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FEATURE


physical assessment of a patient prior to a procedure; and the documentation of patient assessment and a signed, dated and timed discharge order be- fore a patient is released.


Assessment tools in an EMR also help to identify patients at a higher risk


of an incident. For example,


one surgery center in South Caro- lina used its EMR to greatly reduce its fall rate. Whenever high-risk fall scenarios


present themselves, the


EMR indicates this to ASC staff members who can then take extra precautions and proactive measures to keep patients safe. As another ex- ample, use of an EMR’s automated deep vein thrombosis assessment can help ASCs avoid the condition that is connected to more than 300,000 surgery-related deaths each year.


Justifying the Investment in an EMR System


EMRs offer a multitude of benefits to an ASC’s patients, physicians and staff. BY JOE MACIES


S


witching to electronic medical re- cords (EMRs) requires an invest- ment of both time and money. But it’s an investment more and more ASCs throughout the country are making to deal with challenges such as lower re- imbursement; leaner staff; more com- petition; and increased scrutiny by the Centers for Medicare & Medicaid Services (CMS), third-party payers and regulatory bodies. ASCs across the country are realizing that an EMR system’s many benefits can positively affect everyone in the surgery center— including patients, physicians and staff.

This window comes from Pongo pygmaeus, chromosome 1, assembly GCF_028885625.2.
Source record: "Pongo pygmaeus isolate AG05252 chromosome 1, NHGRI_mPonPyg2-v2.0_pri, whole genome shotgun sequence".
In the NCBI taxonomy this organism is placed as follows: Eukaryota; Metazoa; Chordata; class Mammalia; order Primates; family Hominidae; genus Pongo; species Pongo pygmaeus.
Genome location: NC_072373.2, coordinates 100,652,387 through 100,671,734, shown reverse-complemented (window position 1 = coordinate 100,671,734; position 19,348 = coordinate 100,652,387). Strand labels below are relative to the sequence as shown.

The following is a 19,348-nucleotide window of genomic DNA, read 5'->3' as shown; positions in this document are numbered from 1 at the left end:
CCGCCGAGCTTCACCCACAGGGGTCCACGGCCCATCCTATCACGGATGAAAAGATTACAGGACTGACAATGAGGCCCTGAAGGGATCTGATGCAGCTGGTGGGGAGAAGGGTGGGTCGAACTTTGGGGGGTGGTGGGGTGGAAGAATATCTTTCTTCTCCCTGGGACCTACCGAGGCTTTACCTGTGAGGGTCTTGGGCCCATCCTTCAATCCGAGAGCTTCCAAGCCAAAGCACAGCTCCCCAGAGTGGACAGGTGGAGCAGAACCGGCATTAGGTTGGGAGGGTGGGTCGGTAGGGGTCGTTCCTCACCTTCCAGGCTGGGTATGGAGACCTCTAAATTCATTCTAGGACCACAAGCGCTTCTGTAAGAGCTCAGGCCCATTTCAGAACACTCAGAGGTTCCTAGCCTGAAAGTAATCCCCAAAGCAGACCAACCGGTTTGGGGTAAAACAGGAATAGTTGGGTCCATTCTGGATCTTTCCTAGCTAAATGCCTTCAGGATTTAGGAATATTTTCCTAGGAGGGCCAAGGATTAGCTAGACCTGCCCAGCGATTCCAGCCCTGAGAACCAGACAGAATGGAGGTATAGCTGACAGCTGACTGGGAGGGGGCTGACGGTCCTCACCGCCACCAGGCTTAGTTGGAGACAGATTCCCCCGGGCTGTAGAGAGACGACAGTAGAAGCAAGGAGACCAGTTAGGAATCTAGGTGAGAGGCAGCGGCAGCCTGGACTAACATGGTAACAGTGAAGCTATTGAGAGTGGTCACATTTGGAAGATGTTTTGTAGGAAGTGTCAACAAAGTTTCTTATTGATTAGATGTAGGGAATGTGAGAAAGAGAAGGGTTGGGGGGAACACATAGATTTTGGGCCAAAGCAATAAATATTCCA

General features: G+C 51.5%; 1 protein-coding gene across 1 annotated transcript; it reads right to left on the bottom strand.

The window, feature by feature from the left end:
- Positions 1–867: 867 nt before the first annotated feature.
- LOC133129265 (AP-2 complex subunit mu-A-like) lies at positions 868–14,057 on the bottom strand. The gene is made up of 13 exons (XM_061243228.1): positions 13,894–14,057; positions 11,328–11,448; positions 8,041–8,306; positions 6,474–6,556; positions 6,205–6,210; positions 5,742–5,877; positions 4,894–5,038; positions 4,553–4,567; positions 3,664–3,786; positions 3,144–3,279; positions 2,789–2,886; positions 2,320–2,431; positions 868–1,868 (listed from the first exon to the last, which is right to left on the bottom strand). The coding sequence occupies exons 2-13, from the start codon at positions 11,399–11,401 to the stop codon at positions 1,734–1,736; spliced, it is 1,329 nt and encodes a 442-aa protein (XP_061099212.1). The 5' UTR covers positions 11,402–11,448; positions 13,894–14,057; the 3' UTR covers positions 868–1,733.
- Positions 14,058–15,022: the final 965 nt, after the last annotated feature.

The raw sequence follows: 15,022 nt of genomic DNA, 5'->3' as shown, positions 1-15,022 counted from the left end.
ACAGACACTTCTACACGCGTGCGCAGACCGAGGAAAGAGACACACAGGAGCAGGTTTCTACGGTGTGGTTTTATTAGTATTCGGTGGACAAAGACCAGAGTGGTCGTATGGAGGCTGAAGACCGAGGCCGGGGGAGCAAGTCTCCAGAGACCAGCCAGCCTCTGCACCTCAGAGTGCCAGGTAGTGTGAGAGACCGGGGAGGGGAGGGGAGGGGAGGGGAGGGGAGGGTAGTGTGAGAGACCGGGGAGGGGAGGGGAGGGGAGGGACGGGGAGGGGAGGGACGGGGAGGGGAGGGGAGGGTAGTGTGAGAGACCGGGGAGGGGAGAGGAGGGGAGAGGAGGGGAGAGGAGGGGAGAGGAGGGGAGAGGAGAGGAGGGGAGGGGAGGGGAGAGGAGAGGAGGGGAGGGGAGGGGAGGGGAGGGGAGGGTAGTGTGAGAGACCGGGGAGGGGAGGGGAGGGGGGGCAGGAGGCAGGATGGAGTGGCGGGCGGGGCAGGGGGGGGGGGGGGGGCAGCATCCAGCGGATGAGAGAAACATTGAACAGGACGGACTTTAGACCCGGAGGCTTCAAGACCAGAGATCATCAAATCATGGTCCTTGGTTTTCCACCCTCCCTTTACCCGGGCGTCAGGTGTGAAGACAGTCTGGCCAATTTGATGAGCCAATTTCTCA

Quality and Safety Improvement When considering whether or not to invest in an EMR system, an ASC’s leaders must weigh how the investment will affect the center’s ability to both ensure patient safety and provide high- quality care. An EMR can support an ASC’s efforts to improve both.


Often, staff members find greater confidence in their ability to enhance patient safety thanks to the “self- policing” aspect of an EMR system. EMR systems can deliver reminders to staff members of critical steps that they need to take pre- and postopera- tively and require the team to docu-


Financial Improvement


While an EMR requires an upfront in- vestment in the software and the hard- ware needed to support the system, ASCs making the switch to an EMR will ultimately see a positive impact on their bottom line.


Benchmarking is vital to the short- and long-term success of an ASC, and an EMR provides numerous opportu- nities to analyze important statistics. One large, multi-specialty surgery cen- ter in Tennessee uses the extensive data provided by its EMR to benchmark a


Surveyors approach surveys with the belief that ‘if it’s not documented, it didn’t happen.’ An EMR, through its self- policing and prompts, helps ensure that every step taken and every task performed and completed during a patient’s visit is recorded and, thus, documented.”


—Joe Macies, AmkaiSolutions


ment completion of these steps and processes before continuing with the case. Such processes may include the surgical time out; the requirement for a physician to sign off on an updated


14 ASC FOCUS NOVEMBER/DECEMBER 2012


significant number of activities, in- cluding physician productivity, profit margins and turnover time. It also uses the EMR data to perform detailed case costing and analysis; identify histori-


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